Urutau is originally from the state of Maranhão, where he was raised in the Guajajara Indigenous village. He migrated to Rio de Janeiro in 2006, where he started formally studying Indigenous languages and developing his own Indigenous linguistics course, with a focus on preserving the languages that have been decimated by colonialism and cultural genocide. According to the 2022 census, Brazil’s Indigenous population consists of 306 ethnicities and 274 languages, and Urutau’s work seeks to recognize ethnic and linguistic diversity of indigeneity, particularly for urban Indigenous folks like himself. 

“I tried to get this course into the state university here, and I taught it completely for free for five years in the nearby university,” Urutau said. “Without monetary support, I couldn’t keep going. Nowadays, I teach in Aldeia Maracanã. I teach workshops in a myriad of organizations and in public schools.” 

While Indigenous words are often used to name things in Brazil – for example, the name of the neighbourhood of Maracanã is an indigenous word from the Tupinambá language, which means “similar to a rattle”, a reference to the noise birds in that area used to make – the languages of the original people aren’t widely taught in schools, particularly in urban contexts. Across the country, Indigenous people speak 160 different languages and dialects. Urutau teaches the Tupi linguistic family to dozens of researchers and urban Indigenous people every year. He says there aren’t any courses like his in the whole of Rio de Janeiro .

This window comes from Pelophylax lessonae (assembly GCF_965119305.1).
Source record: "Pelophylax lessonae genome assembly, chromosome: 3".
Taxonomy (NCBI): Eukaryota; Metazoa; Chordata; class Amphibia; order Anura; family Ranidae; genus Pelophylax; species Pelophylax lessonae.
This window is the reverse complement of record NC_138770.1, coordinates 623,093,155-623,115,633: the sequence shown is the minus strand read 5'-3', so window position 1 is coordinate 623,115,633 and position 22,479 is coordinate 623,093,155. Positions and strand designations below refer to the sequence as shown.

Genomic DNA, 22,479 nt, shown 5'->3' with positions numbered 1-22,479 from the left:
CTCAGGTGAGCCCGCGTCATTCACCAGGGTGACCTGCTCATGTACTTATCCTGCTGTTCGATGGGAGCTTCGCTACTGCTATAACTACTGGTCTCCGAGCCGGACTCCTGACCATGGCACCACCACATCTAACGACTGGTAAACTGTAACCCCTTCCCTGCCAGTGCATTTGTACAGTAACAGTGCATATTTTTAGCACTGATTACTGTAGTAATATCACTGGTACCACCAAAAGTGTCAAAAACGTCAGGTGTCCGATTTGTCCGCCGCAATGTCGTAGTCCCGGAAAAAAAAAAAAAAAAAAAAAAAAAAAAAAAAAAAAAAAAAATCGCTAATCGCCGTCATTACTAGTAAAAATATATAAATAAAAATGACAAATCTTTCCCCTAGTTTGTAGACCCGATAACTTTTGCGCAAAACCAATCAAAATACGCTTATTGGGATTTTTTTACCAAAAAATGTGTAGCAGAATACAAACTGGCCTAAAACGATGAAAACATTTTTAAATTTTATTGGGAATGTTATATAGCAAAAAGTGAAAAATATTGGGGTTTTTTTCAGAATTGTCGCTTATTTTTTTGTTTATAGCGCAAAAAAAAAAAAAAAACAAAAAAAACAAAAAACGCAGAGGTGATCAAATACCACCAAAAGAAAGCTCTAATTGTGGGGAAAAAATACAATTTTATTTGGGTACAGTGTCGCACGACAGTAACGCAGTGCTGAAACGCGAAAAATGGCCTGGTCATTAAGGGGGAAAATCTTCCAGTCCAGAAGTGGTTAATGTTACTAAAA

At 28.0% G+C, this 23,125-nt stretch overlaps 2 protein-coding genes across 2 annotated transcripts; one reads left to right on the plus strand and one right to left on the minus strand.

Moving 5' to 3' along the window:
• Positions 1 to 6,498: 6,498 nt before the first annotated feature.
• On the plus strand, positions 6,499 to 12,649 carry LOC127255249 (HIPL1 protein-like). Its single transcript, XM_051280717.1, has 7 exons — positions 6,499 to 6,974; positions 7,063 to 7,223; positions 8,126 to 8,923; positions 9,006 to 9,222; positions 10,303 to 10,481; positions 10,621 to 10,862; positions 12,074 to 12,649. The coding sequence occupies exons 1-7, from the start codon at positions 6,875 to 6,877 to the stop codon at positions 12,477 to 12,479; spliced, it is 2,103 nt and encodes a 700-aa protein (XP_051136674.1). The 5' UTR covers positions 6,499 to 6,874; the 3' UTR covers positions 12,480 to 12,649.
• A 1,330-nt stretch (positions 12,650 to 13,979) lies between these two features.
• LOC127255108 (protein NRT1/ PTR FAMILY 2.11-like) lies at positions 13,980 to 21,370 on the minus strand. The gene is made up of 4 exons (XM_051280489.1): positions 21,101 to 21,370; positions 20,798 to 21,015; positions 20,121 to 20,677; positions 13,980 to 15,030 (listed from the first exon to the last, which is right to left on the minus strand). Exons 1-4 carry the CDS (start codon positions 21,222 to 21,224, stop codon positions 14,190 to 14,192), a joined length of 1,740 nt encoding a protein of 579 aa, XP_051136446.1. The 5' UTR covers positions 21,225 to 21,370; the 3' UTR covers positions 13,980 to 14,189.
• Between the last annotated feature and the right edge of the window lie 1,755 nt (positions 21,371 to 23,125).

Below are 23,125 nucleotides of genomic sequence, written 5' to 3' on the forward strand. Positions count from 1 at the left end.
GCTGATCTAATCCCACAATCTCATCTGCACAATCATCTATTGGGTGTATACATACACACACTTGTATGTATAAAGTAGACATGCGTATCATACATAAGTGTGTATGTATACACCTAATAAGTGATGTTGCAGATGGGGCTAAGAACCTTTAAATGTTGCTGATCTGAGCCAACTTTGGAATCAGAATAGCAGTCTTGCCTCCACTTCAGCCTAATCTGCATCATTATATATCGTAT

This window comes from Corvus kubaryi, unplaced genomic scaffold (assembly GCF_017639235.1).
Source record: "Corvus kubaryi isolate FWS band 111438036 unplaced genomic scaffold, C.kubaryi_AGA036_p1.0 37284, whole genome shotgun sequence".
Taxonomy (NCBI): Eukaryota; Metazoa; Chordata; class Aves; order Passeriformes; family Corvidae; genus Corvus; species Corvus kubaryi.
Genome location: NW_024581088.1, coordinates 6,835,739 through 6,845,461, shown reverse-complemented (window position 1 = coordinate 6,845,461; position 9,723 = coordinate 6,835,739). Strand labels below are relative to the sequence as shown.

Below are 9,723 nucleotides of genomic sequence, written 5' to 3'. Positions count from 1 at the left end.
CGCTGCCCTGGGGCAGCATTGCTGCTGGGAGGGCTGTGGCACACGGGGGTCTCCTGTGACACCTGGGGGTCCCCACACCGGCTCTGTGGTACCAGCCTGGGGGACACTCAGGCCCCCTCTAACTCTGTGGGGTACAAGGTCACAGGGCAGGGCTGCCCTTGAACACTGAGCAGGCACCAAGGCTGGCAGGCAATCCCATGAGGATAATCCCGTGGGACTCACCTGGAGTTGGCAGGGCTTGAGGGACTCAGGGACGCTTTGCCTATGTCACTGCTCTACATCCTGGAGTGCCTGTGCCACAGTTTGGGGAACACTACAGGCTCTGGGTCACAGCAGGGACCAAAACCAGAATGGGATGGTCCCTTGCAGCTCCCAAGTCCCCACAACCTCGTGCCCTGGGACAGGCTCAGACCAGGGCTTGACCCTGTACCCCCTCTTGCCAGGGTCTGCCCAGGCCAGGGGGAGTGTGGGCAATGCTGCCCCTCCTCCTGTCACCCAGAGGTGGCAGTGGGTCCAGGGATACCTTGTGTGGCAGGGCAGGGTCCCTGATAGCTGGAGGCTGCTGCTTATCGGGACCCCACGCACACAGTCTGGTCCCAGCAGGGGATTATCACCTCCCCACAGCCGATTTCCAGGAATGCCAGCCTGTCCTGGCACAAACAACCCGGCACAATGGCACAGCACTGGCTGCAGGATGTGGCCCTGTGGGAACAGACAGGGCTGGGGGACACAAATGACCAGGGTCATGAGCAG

Urutau’s linguistics and Indigenous chanting courses are dedicated to preserving Indigenous culture, but they are also focused on discussing and revealing the importance of indigenous culture in the formation of the Brazilian people. As Urutau cleans the white board, he sings an Indigenous chant. He turns back to his students and explains that Indigenous chants can change depending on the Indigenous ethnicity that is singing it. 

“We have the same chants, but each group may sing it in a different way, according to their own context,” he explains. “Each ethnicity sings it in their own way, adding their own meaning to the chant.”

Urutau and his place of teaching are an example of Indigenous resilience and resistance in urban Latin America. Neglected and forgotten by authorities, Aldeia Maracanã has no running water or electricity, but a myriad of indigenous ethnicities — including but not limited to Ashaninka, Guajajara, Kati, Tembé, Apurinã, Manauara and Kaiowá — are dedicated to maintaining the space liveable and want to turn it into an Indigenous university.

As the sun sets outside and the classroom darkens, Urutau teaches his students a chant that Indigenous people usually sing in their protest marches. “Pisa ligeiro, pisa ligeiro / quem não pode com os índios não mexe com a terra deles” (“Step lightly, step lightly / If you can’t fight the indians, don’t mess with their land”), he sings, making clear that he does not stay away from politics in his classes. Decolonization is key, and he pushes for it daily.

Nicole Froio is a writer, researcher, translator and journalist currently working from Rio de Janeiro, Brazil. She covers pop culture, social movements, politics and Latin American news.